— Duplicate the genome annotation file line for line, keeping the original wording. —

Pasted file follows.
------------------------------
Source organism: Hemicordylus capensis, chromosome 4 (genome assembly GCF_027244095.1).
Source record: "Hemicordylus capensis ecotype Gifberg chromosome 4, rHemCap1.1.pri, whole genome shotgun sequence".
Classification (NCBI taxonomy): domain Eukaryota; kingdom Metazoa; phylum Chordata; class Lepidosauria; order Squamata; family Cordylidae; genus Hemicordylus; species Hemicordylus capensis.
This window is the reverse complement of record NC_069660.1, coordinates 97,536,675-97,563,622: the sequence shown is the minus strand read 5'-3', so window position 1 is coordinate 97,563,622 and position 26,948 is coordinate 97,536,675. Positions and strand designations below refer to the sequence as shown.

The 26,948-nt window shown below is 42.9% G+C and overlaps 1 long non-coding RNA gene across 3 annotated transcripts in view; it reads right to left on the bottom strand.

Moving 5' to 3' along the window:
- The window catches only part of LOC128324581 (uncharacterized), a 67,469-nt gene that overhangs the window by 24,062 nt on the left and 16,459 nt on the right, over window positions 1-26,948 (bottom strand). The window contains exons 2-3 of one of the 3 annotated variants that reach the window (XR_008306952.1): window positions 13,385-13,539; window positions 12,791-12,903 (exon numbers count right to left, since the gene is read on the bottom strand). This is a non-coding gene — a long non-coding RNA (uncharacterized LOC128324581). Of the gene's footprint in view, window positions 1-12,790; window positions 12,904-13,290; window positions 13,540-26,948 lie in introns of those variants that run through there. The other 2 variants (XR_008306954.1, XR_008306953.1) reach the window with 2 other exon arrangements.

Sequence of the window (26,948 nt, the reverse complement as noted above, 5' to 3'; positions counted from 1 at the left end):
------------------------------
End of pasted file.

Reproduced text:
Source organism: Hemicordylus capensis, chromosome 4 (genome assembly GCF_027244095.1).
Source record: "Hemicordylus capensis ecotype Gifberg chromosome 4, rHemCap1.1.pri, whole genome shotgun sequence".
Classification (NCBI taxonomy): domain Eukaryota; kingdom Metazoa; phylum Chordata; class Lepidosauria; order Squamata; family Cordylidae; genus Hemicordylus; species Hemicordylus capensis.
This window is the reverse complement of record NC_069660.1, coordinates 97,536,675-97,563,622: the sequence shown is the minus strand read 5'-3', so window position 1 is coordinate 97,563,622 and position 26,948 is coordinate 97,536,675. Positions and strand designations below refer to the sequence as shown.

The 26,948-nt window shown below is 42.9% G+C and overlaps 1 long non-coding RNA gene across 3 annotated transcripts in view; it reads right to left on the bottom strand.

Moving 5' to 3' along the window:
- The window catches only part of LOC128324581 (uncharacterized), a 67,469-nt gene that overhangs the window by 24,062 nt on the left and 16,459 nt on the right, over window positions 1-26,948 (bottom strand). The window contains exons 2-3 of one of the 3 annotated variants that reach the window (XR_008306952.1): window positions 13,385-13,539; window positions 12,791-12,903 (exon numbers count right to left, since the gene is read on the bottom strand). This is a non-coding gene — a long non-coding RNA (uncharacterized LOC128324581). Of the gene's footprint in view, window positions 1-12,790; window positions 12,904-13,290; window positions 13,540-26,948 lie in introns of those variants that run through there. The other 2 variants (XR_008306954.1, XR_008306953.1) reach the window with 2 other exon arrangements.

Sequence of the window (26,948 nt, the reverse complement as noted above, 5' to 3'; positions counted from 1 at the left end):